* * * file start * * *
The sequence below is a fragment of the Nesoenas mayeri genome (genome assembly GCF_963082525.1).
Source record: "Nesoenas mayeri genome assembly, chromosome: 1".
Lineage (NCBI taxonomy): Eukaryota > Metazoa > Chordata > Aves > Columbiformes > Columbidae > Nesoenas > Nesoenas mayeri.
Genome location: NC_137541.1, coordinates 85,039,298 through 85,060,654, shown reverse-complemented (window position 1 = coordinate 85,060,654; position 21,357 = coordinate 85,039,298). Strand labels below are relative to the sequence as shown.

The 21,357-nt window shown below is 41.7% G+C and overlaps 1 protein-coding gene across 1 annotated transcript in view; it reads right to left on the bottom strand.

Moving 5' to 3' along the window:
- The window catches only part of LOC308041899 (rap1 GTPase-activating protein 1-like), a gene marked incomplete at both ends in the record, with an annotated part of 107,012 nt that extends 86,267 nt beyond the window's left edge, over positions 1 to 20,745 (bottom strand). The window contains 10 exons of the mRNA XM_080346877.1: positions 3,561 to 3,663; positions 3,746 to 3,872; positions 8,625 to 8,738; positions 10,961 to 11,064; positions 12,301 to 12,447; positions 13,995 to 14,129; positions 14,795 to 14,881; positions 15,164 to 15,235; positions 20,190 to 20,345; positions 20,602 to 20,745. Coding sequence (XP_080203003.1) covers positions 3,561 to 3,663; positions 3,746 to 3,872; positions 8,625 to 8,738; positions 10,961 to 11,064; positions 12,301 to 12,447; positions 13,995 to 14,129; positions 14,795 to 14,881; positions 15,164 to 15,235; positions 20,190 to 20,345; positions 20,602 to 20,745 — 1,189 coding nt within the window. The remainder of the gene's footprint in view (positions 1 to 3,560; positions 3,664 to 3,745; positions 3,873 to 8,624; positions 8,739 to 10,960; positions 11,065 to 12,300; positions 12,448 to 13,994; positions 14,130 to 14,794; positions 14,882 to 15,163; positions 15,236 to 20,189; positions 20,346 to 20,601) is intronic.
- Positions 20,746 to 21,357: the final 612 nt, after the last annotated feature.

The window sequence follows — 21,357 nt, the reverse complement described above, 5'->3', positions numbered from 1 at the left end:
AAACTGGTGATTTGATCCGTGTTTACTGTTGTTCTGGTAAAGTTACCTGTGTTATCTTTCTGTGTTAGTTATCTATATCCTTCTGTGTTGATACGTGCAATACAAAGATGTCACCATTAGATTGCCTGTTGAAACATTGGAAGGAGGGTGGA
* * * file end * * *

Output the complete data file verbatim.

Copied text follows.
The sequence below is a fragment of the Nesoenas mayeri genome (genome assembly GCF_963082525.1).
Source record: "Nesoenas mayeri genome assembly, chromosome: 1".
Lineage (NCBI taxonomy): Eukaryota > Metazoa > Chordata > Aves > Columbiformes > Columbidae > Nesoenas > Nesoenas mayeri.
Genome location: NC_137541.1, coordinates 85,039,298 through 85,060,654, shown reverse-complemented (window position 1 = coordinate 85,060,654; position 21,357 = coordinate 85,039,298). Strand labels below are relative to the sequence as shown.

The 21,357-nt window shown below is 41.7% G+C and overlaps 1 protein-coding gene across 1 annotated transcript in view; it reads right to left on the bottom strand.

Moving 5' to 3' along the window:
- The window catches only part of LOC308041899 (rap1 GTPase-activating protein 1-like), a gene marked incomplete at both ends in the record, with an annotated part of 107,012 nt that extends 86,267 nt beyond the window's left edge, over positions 1 to 20,745 (bottom strand). The window contains 10 exons of the mRNA XM_080346877.1: positions 3,561 to 3,663; positions 3,746 to 3,872; positions 8,625 to 8,738; positions 10,961 to 11,064; positions 12,301 to 12,447; positions 13,995 to 14,129; positions 14,795 to 14,881; positions 15,164 to 15,235; positions 20,190 to 20,345; positions 20,602 to 20,745. Coding sequence (XP_080203003.1) covers positions 3,561 to 3,663; positions 3,746 to 3,872; positions 8,625 to 8,738; positions 10,961 to 11,064; positions 12,301 to 12,447; positions 13,995 to 14,129; positions 14,795 to 14,881; positions 15,164 to 15,235; positions 20,190 to 20,345; positions 20,602 to 20,745 — 1,189 coding nt within the window. The remainder of the gene's footprint in view (positions 1 to 3,560; positions 3,664 to 3,745; positions 3,873 to 8,624; positions 8,739 to 10,960; positions 11,065 to 12,300; positions 12,448 to 13,994; positions 14,130 to 14,794; positions 14,882 to 15,163; positions 15,236 to 20,189; positions 20,346 to 20,601) is intronic.
- Positions 20,746 to 21,357: the final 612 nt, after the last annotated feature.

The window sequence follows — 21,357 nt, the reverse complement described above, 5'->3', positions numbered from 1 at the left end:
AAACTGGTGATTTGATCCGTGTTTACTGTTGTTCTGGTAAAGTTACCTGTGTTATCTTTCTGTGTTAGTTATCTATATCCTTCTGTGTTGATACGTGCAATACAAAGATGTCACCATTAGATTGCCTGTTGAAACATTGGAAGGAGGGTGGA